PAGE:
3 out of 4 stars
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I thoroughly enjoyed Days of the Giants, by RJ Petrella, and even though it falls outside of my preferred reading area, I found nothing lacking. The author lists this as general fiction. I agree. It is an excellent choice for a broad audience. If one enjoys reading about the goings-on inside hospitals, Day of the Giants will be an excellent choice. The book has been expertly edited and is flawless in its presentation. Petrella has created believable and likable characters and woven an interesting story with a great plot, and much conflict.
Days of the Giants tells a story of credible threats to a way of life experienced at Boston City Hospital at the hands of a few unscrupulous people who would see it merged with Academy Hospital, its sister hospital. It tells the story of a Slater Barnes, who finds himself in situations requiring more from him than he believed he had to offer; and certainly more than he thought he wanted to give. There are a couple of love stories here, one of Slater Barnes and Sofia and another of Slater and his growing love of the style of medicine practiced at Boston City Hospital. Both loves are tested by the rigors of long hours required of trainee doctors, and issues arising from the merger. Finally, it is a snapshot of a young first-year resident doctor’s life in a pressure cooker of a residency program dealing with the homeless and destitute as well as working with doctors rotating in from Academy Hospital, who have very different attitudes towards medicine.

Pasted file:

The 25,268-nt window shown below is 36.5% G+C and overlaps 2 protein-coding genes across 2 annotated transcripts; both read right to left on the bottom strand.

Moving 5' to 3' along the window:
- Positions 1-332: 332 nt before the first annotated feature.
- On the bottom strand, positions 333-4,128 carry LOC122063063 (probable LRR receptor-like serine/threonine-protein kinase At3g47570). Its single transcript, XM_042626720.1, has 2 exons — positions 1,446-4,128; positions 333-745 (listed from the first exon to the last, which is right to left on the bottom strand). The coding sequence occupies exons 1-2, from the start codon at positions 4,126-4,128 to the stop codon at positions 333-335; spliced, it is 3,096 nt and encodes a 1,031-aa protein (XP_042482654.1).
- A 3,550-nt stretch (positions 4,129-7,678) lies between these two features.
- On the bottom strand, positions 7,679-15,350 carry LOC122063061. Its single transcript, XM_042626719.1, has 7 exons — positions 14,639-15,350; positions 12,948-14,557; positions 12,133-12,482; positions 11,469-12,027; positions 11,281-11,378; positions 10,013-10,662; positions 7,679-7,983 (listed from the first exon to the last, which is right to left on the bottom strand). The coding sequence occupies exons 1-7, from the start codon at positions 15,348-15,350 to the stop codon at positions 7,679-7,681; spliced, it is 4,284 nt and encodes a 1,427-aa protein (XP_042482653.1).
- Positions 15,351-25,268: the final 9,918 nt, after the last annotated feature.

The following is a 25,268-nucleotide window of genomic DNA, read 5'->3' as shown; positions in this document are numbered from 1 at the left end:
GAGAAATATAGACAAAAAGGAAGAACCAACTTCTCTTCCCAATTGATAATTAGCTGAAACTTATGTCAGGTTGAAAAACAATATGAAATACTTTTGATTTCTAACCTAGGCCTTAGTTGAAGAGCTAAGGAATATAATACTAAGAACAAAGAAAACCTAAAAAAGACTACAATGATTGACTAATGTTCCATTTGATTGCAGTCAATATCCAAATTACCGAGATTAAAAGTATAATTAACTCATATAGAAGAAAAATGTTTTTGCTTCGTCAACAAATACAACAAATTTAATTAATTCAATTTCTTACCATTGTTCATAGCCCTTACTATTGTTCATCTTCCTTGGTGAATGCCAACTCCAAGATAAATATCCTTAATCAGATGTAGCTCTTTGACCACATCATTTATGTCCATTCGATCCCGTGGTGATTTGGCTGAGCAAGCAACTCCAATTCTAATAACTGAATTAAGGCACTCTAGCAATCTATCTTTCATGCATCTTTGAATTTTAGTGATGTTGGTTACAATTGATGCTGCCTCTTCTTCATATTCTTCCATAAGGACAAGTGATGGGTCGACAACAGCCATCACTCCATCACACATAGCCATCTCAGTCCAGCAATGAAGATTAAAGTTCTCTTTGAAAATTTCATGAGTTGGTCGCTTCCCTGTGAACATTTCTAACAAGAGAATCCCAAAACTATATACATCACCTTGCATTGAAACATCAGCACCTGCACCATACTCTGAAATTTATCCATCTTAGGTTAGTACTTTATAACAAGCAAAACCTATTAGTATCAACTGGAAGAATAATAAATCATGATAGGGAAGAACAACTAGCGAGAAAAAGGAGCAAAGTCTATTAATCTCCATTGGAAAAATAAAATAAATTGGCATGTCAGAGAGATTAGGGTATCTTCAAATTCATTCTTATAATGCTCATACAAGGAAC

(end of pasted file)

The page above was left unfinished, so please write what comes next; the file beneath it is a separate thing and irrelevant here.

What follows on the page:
My favorite part of this book deals with the relationship between Slater Barnes and his fiancée Sofia, an obstetrics doctor trainee. When Sofia changes her choices for her upcoming residency programs at the last moment, she puts their relationship at risk. Because she and Slater have signed on as a couple, her switch automatically changes the choices Slater had set up for his preferred training hospital, Boston City Hospital. Her timing for the switch leaves him to find time in an already hectic week to re-select his desired programs. The stresses here lead to challenging and uncomfortable decisions. The challenges to their relationship are heightened by Slater’s growing love with medicine at Boston City Hospital, and his need to defend it, in absence of his best friend.
I am rating this story a strong 3 out of 4 because there are a few things in Days of the Giants that I did not care for: 1.) using two narrators: Slater Barnes and his dead father who speaks from Heaven. It simply doesn’t work for me. The two voices sound identical in almost every sense. The father is separated by phrases such as “In the year of our Lord,” when it is he who speaks. Whereas Slater is isolated by statements like “I’m dead serious,” “I’m not making this up,” or “ask anybody.” These three statements and a couple of others by Slater, are overused and detract from rather than enhance the story. 2.) The prologue caused some confusion that I could not resolve until I finished the story and went back to reread. The book would have been strengthened considerably keeping the actions there in the correct timeline. 3.) There were too many reminders of some things, for instance: multiple references to Bill Spakes’ unlikely promotion from the Sewer Department to be Commissioner of Boston City Hospital. One would have been sufficient, two enough. I stopped counting at three.
Days of the Giants
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